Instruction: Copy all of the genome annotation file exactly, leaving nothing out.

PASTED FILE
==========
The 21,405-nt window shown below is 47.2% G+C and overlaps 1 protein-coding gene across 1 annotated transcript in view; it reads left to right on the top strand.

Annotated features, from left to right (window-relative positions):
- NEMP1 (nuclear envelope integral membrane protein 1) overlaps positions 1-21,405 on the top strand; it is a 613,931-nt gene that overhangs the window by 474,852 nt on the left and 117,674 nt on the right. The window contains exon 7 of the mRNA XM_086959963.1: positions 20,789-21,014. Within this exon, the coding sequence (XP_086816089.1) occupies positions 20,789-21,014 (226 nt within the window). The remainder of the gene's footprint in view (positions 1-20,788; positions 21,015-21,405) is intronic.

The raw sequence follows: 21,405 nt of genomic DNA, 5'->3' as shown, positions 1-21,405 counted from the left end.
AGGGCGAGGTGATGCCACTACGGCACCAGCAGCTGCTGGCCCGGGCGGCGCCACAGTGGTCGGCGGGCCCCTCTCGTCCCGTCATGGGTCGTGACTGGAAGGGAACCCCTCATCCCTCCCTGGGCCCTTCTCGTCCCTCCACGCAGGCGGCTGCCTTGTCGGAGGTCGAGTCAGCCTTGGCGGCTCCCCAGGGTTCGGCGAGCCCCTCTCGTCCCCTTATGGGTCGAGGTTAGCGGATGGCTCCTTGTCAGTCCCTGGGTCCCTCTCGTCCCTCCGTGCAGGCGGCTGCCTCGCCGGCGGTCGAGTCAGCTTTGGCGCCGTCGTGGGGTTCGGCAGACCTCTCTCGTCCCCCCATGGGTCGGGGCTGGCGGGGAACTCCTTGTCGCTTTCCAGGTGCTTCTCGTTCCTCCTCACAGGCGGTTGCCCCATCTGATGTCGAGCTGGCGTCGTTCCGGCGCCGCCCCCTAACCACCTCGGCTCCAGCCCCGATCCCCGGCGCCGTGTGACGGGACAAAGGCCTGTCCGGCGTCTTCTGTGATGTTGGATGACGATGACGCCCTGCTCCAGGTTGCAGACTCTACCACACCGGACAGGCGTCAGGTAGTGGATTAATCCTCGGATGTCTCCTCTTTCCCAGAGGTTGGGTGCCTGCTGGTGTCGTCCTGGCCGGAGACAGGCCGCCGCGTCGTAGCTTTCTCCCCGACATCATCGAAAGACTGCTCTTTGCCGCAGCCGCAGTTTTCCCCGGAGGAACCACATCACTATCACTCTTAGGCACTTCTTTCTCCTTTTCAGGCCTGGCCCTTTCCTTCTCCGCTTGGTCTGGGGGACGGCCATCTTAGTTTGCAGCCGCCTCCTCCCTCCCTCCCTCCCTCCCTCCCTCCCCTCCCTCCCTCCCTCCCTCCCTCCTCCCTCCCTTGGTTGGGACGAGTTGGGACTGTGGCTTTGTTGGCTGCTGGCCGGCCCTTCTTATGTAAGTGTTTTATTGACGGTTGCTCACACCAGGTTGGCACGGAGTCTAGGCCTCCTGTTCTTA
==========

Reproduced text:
The 21,405-nt window shown below is 47.2% G+C and overlaps 1 protein-coding gene across 1 annotated transcript in view; it reads left to right on the top strand.

Annotated features, from left to right (window-relative positions):
- NEMP1 (nuclear envelope integral membrane protein 1) overlaps positions 1-21,405 on the top strand; it is a 613,931-nt gene that overhangs the window by 474,852 nt on the left and 117,674 nt on the right. The window contains exon 7 of the mRNA XM_086959963.1: positions 20,789-21,014. Within this exon, the coding sequence (XP_086816089.1) occupies positions 20,789-21,014 (226 nt within the window). The remainder of the gene's footprint in view (positions 1-20,788; positions 21,015-21,405) is intronic.

The raw sequence follows: 21,405 nt of genomic DNA, 5'->3' as shown, positions 1-21,405 counted from the left end.
AGGGCGAGGTGATGCCACTACGGCACCAGCAGCTGCTGGCCCGGGCGGCGCCACAGTGGTCGGCGGGCCCCTCTCGTCCCGTCATGGGTCGTGACTGGAAGGGAACCCCTCATCCCTCCCTGGGCCCTTCTCGTCCCTCCACGCAGGCGGCTGCCTTGTCGGAGGTCGAGTCAGCCTTGGCGGCTCCCCAGGGTTCGGCGAGCCCCTCTCGTCCCCTTATGGGTCGAGGTTAGCGGATGGCTCCTTGTCAGTCCCTGGGTCCCTCTCGTCCCTCCGTGCAGGCGGCTGCCTCGCCGGCGGTCGAGTCAGCTTTGGCGCCGTCGTGGGGTTCGGCAGACCTCTCTCGTCCCCCCATGGGTCGGGGCTGGCGGGGAACTCCTTGTCGCTTTCCAGGTGCTTCTCGTTCCTCCTCACAGGCGGTTGCCCCATCTGATGTCGAGCTGGCGTCGTTCCGGCGCCGCCCCCTAACCACCTCGGCTCCAGCCCCGATCCCCGGCGCCGTGTGACGGGACAAAGGCCTGTCCGGCGTCTTCTGTGATGTTGGATGACGATGACGCCCTGCTCCAGGTTGCAGACTCTACCACACCGGACAGGCGTCAGGTAGTGGATTAATCCTCGGATGTCTCCTCTTTCCCAGAGGTTGGGTGCCTGCTGGTGTCGTCCTGGCCGGAGACAGGCCGCCGCGTCGTAGCTTTCTCCCCGACATCATCGAAAGACTGCTCTTTGCCGCAGCCGCAGTTTTCCCCGGAGGAACCACATCACTATCACTCTTAGGCACTTCTTTCTCCTTTTCAGGCCTGGCCCTTTCCTTCTCCGCTTGGTCTGGGGGACGGCCATCTTAGTTTGCAGCCGCCTCCTCCCTCCCTCCCTCCCTCCCTCCCTCCCCTCCCTCCCTCCCTCCCTCCCTCCTCCCTCCCTTGGTTGGGACGAGTTGGGACTGTGGCTTTGTTGGCTGCTGGCCGGCCCTTCTTATGTAAGTGTTTTATTGACGGTTGCTCACACCAGGTTGGCACGGAGTCTAGGCCTCCTGTTCTTA